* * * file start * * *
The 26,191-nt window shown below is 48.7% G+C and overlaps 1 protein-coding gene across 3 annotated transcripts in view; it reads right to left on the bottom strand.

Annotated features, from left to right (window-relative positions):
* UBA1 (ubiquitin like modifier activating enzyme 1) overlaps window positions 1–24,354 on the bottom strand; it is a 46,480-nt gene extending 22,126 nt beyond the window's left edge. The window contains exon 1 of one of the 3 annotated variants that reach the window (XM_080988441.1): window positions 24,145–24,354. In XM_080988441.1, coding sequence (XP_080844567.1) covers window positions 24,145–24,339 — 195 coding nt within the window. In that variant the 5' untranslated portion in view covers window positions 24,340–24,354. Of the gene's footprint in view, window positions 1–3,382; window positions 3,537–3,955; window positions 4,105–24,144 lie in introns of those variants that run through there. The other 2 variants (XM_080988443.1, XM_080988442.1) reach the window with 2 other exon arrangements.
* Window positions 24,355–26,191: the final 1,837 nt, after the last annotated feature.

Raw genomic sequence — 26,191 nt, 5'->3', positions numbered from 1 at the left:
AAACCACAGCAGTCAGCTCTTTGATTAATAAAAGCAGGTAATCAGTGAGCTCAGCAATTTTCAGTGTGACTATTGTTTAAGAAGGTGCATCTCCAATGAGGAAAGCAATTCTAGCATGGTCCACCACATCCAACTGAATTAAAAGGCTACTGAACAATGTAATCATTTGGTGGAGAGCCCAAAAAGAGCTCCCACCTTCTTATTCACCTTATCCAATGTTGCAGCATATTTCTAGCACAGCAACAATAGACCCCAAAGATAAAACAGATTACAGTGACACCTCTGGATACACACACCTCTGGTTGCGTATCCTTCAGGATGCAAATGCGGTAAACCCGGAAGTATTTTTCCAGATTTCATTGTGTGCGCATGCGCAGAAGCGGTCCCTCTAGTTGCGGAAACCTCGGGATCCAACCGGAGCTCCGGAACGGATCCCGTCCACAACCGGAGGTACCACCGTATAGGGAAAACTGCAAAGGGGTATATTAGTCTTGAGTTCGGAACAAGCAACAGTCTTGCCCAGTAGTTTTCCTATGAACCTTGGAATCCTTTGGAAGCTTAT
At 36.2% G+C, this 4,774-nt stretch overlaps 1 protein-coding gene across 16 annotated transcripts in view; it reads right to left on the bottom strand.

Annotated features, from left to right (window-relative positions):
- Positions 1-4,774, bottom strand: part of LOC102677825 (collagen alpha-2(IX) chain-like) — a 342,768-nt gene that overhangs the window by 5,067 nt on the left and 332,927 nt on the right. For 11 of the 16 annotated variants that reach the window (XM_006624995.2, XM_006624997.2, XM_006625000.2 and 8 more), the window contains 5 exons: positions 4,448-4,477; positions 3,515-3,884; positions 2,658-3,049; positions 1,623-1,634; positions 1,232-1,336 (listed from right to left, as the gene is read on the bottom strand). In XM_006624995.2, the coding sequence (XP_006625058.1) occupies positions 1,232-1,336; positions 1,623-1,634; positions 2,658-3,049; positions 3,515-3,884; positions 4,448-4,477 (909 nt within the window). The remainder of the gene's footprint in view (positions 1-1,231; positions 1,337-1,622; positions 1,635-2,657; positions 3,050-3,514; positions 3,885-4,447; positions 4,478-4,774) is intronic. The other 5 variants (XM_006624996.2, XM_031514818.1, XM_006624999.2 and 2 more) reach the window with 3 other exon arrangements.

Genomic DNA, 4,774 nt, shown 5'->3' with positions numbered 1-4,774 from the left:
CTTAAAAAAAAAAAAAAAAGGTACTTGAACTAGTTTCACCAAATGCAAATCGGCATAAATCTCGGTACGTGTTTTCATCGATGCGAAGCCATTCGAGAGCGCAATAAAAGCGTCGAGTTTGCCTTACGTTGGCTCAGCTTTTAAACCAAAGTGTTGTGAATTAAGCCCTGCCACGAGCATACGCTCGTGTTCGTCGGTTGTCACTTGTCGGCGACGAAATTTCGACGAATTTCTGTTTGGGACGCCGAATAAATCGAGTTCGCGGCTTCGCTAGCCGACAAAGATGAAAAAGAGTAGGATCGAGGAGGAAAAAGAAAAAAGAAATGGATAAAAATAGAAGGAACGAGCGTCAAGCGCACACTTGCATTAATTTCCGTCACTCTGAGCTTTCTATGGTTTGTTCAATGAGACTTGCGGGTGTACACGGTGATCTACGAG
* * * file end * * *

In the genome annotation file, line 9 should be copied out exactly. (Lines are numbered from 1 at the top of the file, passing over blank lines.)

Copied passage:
- Positions 1-4,774, bottom strand: part of LOC102677825 (collagen alpha-2(IX) chain-like) — a 342,768-nt gene that overhangs the window by 5,067 nt on the left and 332,927 nt on the right. For 11 of the 16 annotated variants that reach the window (XM_006624995.2, XM_006624997.2, XM_006625000.2 and 8 more), the window contains 5 exons: positions 4,448-4,477; positions 3,515-3,884; positions 2,658-3,049; positions 1,623-1,634; positions 1,232-1,336 (listed from right to left, as the gene is read on the bottom strand). In XM_006624995.2, the coding sequence (XP_006625058.1) occupies positions 1,232-1,336; positions 1,623-1,634; positions 2,658-3,049; positions 3,515-3,884; positions 4,448-4,477 (909 nt within the window). The remainder of the gene's footprint in view (positions 1-1,231; positions 1,337-1,622; positions 1,635-2,657; positions 3,050-3,514; positions 3,885-4,447; positions 4,478-4,774) is intronic. The other 5 variants (XM_006624996.2, XM_031514818.1, XM_006624999.2 and 2 more) reach the window with 3 other exon arrangements.